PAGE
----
KLIPTOWN, SOWETO TOWNSHIP
— In South Africa, more than a half million pupils are busy writing their marathon end of high-school examination, known here as “matric." This is a decisive time for the youth, as the matric has become a much-needed diploma to get a job in a country where 30 percent of the active population is unemployed - and more than 45 percent of blacks. But studying for matric is particularly hard in the poorest communities which lack basic amenities.
At a local non-governmental organization in Kliptown, one of the most destitute areas of Soweto township, one man makes all the difference for the youth. He is Thulani Madondo, a founder of the Kliptown Youth Project
, or KYP.
"This is our communal tap. This tap will be shared by 80 to 100 families," he explains. "Kliptown is a community of plus or minus 45 000 people without a lot of basic things like electricity. Our homes are built out of corrugated iron, we call them... it's shacks. And children walk about 25 to 30 minutes to their respective schools, depending on what language they speak.”
In Africa's richest country, Kliptown is the dark side of the coin. While the wealthy northern suburbs of Johannesburg remind one of Los Angeles, with their wide, shady avenues and modern parks and shopping malls, desolated Kliptown is simply an undeveloped slum. Because of a lack of proper sanitation, a thin river of used water snakes between the box-like houses that are burning hot in summer, freezing cold in winter.
Life here can be bleak; but not desperate, thanks in part to people like Thulani Madondo.
Madondo wears his young age, barely 30, like a badge of pride. In five years, the organization he created, the Kliptown Youth Project, has become a beacon of hope for the neighborhood youth.
Hope for a brighter future
Andisiwe, one of the young people who attended the after-school program, is now waiting to go and study at the university. She wants to study humanities.
"I grew up in a shack," she says. "But in ten years... just a big house. A big house with a swimming pool and everything in it!"
Nineteen-year-old Lindiwe Manate, whose bubbly personality and optimistic outlook belies the bleak environment she grew up in, says Madondo's program helped her a lot.
"If you know exactly what you want, and you know where you want to be, then you'll come here because you know that's a place where you deal with people who have a dream, people who want to make their future to be successful, people who want to change. That's my role model. That's why I'm always with Thulani," she says.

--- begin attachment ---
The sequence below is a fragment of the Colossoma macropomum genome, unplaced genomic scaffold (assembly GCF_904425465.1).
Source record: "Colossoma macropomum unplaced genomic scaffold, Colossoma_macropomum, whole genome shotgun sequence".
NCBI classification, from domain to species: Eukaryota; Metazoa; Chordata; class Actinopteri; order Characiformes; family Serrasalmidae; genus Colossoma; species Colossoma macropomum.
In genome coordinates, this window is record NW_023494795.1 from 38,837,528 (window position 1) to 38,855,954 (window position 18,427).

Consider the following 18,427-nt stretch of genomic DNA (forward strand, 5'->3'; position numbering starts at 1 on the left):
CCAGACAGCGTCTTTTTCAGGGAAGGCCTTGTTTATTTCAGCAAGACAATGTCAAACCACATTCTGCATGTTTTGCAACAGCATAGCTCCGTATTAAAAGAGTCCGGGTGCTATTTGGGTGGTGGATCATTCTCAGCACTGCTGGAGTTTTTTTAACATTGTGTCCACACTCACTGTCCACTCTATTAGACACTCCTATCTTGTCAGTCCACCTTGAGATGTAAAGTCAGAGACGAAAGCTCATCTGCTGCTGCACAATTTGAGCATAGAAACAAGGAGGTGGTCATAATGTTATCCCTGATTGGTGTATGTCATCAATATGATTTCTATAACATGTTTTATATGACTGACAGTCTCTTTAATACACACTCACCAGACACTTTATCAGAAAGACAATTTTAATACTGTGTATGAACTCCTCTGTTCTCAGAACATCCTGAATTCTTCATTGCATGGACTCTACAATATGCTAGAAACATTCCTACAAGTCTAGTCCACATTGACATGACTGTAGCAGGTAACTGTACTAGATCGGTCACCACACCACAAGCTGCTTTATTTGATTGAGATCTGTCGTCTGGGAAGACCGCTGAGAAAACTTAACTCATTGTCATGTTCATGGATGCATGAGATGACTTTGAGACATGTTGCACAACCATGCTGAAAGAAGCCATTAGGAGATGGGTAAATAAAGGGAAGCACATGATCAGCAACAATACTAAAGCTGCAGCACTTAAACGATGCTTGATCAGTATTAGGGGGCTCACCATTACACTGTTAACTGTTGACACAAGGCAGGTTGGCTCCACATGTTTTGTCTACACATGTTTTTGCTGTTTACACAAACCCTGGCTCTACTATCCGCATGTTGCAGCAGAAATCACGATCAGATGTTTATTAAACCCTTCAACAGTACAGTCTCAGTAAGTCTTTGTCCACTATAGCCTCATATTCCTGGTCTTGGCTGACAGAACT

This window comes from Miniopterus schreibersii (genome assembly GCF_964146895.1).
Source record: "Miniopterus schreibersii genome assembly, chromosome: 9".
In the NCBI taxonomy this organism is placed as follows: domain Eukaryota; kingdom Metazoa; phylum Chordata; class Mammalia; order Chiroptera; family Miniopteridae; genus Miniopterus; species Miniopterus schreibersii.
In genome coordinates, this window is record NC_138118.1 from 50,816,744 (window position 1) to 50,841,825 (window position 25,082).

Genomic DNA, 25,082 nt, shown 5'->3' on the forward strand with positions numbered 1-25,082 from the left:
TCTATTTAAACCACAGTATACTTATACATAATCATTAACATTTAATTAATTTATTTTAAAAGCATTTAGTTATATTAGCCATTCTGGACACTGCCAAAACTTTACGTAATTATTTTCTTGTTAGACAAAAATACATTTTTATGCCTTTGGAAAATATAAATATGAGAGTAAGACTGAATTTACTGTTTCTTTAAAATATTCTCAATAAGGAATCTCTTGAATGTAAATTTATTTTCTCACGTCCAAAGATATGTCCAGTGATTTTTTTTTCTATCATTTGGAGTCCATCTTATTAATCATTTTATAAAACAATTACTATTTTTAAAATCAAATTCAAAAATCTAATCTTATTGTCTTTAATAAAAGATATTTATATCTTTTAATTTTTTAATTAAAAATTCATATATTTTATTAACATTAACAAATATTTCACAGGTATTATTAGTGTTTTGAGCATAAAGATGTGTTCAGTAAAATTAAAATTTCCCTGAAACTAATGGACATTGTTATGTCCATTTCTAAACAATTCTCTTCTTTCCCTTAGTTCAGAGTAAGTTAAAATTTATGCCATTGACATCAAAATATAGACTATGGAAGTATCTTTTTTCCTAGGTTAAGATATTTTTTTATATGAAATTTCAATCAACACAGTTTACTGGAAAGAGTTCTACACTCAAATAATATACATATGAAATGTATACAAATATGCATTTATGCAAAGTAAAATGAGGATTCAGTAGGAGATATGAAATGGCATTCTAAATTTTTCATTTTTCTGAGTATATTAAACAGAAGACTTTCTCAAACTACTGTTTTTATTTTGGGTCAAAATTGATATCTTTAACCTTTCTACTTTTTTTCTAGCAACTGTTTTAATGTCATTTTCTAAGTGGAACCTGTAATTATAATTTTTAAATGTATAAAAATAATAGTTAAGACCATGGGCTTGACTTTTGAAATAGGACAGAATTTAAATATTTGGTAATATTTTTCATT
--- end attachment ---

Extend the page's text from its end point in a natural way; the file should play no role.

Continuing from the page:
A strong smell of cabbage stew wafts from an empty classroom. It's 3:00 p.m., time for a warm meal for the 400 children and teens who come every day to KYP, either to get help with their homework, enjoy the only place in the neighborhood with an Internet connection, toss the football or, for the little ones, to climb the jungle gym.
Starting as an informal study-support group led by local volunteers, KYP has become a large organization which now claims the support of a dozen NGOs or corporations. It is housed in a former Catholic school building.
Madondo says it is up to locals like him, who grew up in Kliptown, to be agents of change.
“Leaving or going away, it would have been a betrayal to this community because I know exactly what it means to go to school with an empty stomach, to go to bed with an empty stomach. This is another thing that we teach the kids and young people that we work with: if it happens that you succeed, you need to come back and help those that are still struggling," said Madondo.
The preparation for the end of high school exam, the "matric," is particularly important as the exam is a key to escaping Kliptown's dire conditions. Madondo is proud of the fact that 21 youths he taught have been able to enroll in colleges or universities - a feat that less than 10 percent of black South Africans achieve, according to the 2011 census.
Partnering for training, jobs
KYP also partners with the private sector to try and find training and jobs for the youths.
Kashia Pierce works for a Long Beach, California, based company that provides scholarship and learning to disadvantaged youth. She says after-school training is essential in modern South Africa to fix the glaring holes in the local education system. She says the problem is not limited to poor neighborhoods like Kliptown.
"What happens is that the workers out there, when they apply for a position, we as [a] company, we require that they have basic numeracy, but they're not meeting that," she said. "So that means that you can have applicants to jobs in your company, they have matric, but, for all intent and purposes, they can't really count... We see it all over the place. It's heartbreaking. It honestly is heartbreaking.”
Experts say that because black South Africans have suffered so long from segregation and apartheid, many have developed a sense of entitlement to the state's services. But through his organization, Madondo hopes to switch this mindset towards a "can do" attitude.